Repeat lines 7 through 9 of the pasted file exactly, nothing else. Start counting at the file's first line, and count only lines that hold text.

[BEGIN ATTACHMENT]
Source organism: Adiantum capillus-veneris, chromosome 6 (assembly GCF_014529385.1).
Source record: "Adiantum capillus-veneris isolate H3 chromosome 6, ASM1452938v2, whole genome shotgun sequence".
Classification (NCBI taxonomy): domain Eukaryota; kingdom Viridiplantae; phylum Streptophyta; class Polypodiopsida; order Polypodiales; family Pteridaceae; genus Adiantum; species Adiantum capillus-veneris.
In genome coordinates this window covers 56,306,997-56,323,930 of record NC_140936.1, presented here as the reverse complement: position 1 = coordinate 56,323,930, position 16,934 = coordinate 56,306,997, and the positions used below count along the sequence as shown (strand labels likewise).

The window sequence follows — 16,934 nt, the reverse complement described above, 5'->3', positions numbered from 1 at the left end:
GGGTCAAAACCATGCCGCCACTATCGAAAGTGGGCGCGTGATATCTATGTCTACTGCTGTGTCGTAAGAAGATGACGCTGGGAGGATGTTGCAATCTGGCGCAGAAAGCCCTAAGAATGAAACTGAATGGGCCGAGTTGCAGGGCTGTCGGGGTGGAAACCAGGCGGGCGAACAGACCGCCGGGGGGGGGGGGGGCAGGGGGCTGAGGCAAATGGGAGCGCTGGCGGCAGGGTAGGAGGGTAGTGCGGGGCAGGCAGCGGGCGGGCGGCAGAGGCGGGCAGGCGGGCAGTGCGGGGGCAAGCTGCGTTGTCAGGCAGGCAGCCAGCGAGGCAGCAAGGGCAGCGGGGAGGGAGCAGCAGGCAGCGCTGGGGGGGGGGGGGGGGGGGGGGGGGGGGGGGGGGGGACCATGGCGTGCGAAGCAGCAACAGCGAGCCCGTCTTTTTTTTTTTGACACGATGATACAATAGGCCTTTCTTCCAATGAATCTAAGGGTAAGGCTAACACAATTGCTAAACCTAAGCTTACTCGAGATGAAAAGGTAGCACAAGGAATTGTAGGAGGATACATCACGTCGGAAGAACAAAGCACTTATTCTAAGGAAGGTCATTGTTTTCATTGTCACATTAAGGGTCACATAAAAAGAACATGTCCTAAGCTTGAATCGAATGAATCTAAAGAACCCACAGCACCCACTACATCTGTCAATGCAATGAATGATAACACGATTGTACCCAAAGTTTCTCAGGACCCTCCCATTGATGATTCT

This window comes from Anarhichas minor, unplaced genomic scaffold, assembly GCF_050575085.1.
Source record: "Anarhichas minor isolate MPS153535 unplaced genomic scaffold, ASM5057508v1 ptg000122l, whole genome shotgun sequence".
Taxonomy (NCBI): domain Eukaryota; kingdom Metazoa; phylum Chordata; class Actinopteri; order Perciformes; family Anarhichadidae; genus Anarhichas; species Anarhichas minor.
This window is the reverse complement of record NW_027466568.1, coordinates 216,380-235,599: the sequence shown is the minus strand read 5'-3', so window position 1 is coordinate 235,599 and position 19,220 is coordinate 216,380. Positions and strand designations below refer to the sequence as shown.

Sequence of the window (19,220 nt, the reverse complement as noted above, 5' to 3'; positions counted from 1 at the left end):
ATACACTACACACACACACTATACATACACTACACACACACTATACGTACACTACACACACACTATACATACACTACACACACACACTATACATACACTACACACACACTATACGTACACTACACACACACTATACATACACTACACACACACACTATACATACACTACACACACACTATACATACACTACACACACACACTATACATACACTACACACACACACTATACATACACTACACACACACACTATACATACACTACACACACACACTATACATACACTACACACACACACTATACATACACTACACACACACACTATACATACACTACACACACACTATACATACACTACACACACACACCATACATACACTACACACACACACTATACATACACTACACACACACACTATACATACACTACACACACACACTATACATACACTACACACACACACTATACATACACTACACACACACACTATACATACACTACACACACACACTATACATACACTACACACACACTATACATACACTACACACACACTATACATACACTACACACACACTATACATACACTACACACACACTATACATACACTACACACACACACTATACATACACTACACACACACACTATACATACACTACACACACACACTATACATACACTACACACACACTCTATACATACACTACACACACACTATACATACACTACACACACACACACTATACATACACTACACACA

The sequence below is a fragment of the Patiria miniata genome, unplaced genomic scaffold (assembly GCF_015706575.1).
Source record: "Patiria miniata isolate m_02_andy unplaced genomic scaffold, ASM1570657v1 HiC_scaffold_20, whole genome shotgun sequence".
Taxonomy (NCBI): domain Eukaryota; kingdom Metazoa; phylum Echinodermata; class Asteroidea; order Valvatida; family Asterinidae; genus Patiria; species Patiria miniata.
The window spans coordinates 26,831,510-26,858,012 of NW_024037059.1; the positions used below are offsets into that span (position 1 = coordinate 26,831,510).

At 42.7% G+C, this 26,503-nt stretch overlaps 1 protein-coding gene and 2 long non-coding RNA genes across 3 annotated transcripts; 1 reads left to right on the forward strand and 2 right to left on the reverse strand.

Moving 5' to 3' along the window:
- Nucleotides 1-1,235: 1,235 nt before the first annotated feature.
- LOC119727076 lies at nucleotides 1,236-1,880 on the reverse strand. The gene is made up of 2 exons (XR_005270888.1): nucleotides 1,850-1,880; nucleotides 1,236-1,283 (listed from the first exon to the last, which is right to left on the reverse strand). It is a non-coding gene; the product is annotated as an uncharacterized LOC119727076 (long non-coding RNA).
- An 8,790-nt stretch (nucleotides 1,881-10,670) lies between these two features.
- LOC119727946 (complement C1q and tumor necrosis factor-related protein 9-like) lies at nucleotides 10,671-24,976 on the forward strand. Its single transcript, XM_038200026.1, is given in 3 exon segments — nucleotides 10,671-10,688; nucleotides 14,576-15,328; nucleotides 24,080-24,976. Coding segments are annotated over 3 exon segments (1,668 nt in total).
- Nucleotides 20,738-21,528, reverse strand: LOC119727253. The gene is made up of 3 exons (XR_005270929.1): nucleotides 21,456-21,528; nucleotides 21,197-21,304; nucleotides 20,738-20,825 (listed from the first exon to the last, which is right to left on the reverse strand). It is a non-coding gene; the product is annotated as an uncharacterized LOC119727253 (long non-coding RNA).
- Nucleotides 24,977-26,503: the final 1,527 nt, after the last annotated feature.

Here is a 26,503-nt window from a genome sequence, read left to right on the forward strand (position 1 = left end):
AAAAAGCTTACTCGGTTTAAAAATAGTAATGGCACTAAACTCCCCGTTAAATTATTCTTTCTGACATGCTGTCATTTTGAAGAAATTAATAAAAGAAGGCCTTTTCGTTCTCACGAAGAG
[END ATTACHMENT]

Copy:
This window comes from Anarhichas minor, unplaced genomic scaffold, assembly GCF_050575085.1.
Source record: "Anarhichas minor isolate MPS153535 unplaced genomic scaffold, ASM5057508v1 ptg000122l, whole genome shotgun sequence".
Taxonomy (NCBI): domain Eukaryota; kingdom Metazoa; phylum Chordata; class Actinopteri; order Perciformes; family Anarhichadidae; genus Anarhichas; species Anarhichas minor.